Solutions Blog

Partners to End Hunger Celebrates Legislative Wins

Minnesota Partners to End Hunger is a statewide network of service providers and advocates working to end hunger in Minnesota by motivating decision-makers to take supportive action on state and national hunger policy issues.

Our 2019 Partners to End Hunger Legislative Agenda identified state-level priorities for anti-hunger legislation:


The Good Food Access Program helps establish permanent facilities for the sale of healthy, affordable food in areas of the state where better access is needed. The Program provides grants, loans, and technical support for food-related enterprises such as new and improved grocery stores, mobile markets, farmers’ markets, fresh food refrigeration, and other innovative community-driven solutions.

Result: Continued funding for the program at up to $300,000 per year for the next 4 years


When kids don’t have breakfast available to them at school, it means they aren’t ready to learn. As a state, Minnesota has missed our opportunity to adequately support school breakfast programs in the past. This session, we proposed a bold move — to provide incentives to schools to serve high-quality school breakfast and make sure all Minnesota students start their school day ready to learn.

Result: Secured hearings, but breakfast after the bell not funded in the final bill.


Minnesota became a leader in addressing the issue of school lunch shaming when it passed legislation to ensure that reminders about lunch payments do not stigmatize or demean students who participate in the free school meals program. Yet some students who are unable to pay are still denied access to the same nutritious lunch given to other students. They are instead given a substitute meal like a cheese sandwich. We supported closing the loophole in state law that allows this to happen.

Result: No action at the Legislature this session, but Attorney General Ellison issued a legal opinion that students should not be denied the right to participate in graduation due to an unpaid meal balance


Mobile food shelf programs increase access to nutritious food for individuals who experience barriers to accessing traditional bricks-and-mortar food shelves because of transportation or mobility challenges. Mobile food shelves received $2 million in funding from the Legislature in 2015. Support continued funding of competitive grants to create new mobile programs or expand existing programs.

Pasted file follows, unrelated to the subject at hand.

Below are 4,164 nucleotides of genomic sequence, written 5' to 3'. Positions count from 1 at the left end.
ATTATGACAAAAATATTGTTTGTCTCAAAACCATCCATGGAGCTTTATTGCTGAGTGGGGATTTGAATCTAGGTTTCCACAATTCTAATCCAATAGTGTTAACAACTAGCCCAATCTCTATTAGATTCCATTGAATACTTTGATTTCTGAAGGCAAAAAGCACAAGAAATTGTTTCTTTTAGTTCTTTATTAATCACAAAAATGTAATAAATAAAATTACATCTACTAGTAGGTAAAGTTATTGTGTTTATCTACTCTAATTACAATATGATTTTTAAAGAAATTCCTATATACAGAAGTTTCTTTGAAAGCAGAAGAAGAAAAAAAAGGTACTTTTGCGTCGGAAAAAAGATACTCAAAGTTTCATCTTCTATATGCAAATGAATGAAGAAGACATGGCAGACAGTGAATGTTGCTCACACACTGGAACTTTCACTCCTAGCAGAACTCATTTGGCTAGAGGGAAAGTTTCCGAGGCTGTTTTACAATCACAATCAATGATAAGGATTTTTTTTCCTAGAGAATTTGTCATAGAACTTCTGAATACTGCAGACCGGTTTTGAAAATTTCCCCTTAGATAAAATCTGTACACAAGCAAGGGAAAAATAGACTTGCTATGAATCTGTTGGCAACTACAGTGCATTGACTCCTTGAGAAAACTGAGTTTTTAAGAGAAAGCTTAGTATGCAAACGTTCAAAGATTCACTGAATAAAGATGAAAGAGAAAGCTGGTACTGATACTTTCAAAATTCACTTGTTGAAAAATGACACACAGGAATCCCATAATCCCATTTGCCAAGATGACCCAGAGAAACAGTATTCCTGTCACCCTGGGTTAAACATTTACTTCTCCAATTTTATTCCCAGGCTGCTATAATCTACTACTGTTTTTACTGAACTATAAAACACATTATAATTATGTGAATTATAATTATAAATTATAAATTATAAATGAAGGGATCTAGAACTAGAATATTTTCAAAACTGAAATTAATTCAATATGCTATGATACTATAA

Result: Secured hearings, but mobile food shelves were not funded in the final bill.


Farm to School and Early Care initiatives connect farmers and kids by serving local food in students’ meals, teaching them about local agriculture in educational activities, strengthening local economies and supporting healthy eating habits. Our bill proposes creating a Farm to School Coordinator position and establishing a grant program to reimburse up to 5 cents per meal for schools and early care environments serving local food.

Result: Secured up to $400,000 per year in funding including reimbursements to schools and early care providers for purchase at local farms and a staff person at the Department of Agriculture support the program


The AGRI Urban Agriculture Grant Program encourages urban youth agricultural education and urban agriculture community development in or near urban areas. Grants help organizations and communities obtain the materials and services necessary to improve access to fresh produce and successfully promote a healthy and thriving local food system.

Result: Continued funding for the program at up to $300,000 per year for the next 4 years


Students have the right to have their basic needs met while in school. Unfortunately, that is not the case as college students across the state are dealing with food insecurity. Minnesota students are going hungry while trying to pursue their education and that is unacceptable. Our bill proposes state funding for Hunger Free Campuses. This would provide grants to help ensure that every community and technical college in Minnesota has a system in place to address food insecurity among students. Hunger Free Campuses would also fund SNAP education and outreach on every campus.

Result: Policy language on Hunger Free Campuses was adopted, but without the requested funding.


Sometimes, other issues arise over the course of the Legislative Session that we have to address – by supporting & shaping the conversation or by defending against policies that would be bad for Minnesotans who struggle with hunger.

SNAP Asset Limits

Most Legislative Sessions see proposals that would restrict the SNAP program in Minnesota and make it harder for people to get food assistance. This session saw proposals that would reinstate the asset limit in SNAP, which would require burdensome paperwork for both applicants and counties, and proposals to require photo ID and a list of household members names on the EBT card itself, which would limit the ability of caretakers and neighbors to help purchase food for elderly or disabled SNAP users.

Result: Both the asset limit proposal and changes to ID requirements were defeated this session.

Diaper Funding for Food Shelves

An appropriation to food shelves to purchase diapers to distribute to low-income families. A continuation of an investment proven cost-effective in 2017 to address the fact that there are no federal or state programs that directly address the cost of diapers for low-income families.

Result: Secured hearings, but funding for diapers not in the final bill.

Market Bucks

After a bill was introduced to eliminate the Market Bucks program, farmers markets and advocates rallied to defend the program and secure a new home for it in state government.

Result: Funding maintained at $325,000 per year for 4 years and funding moved to Department of Agriculture in 2021.



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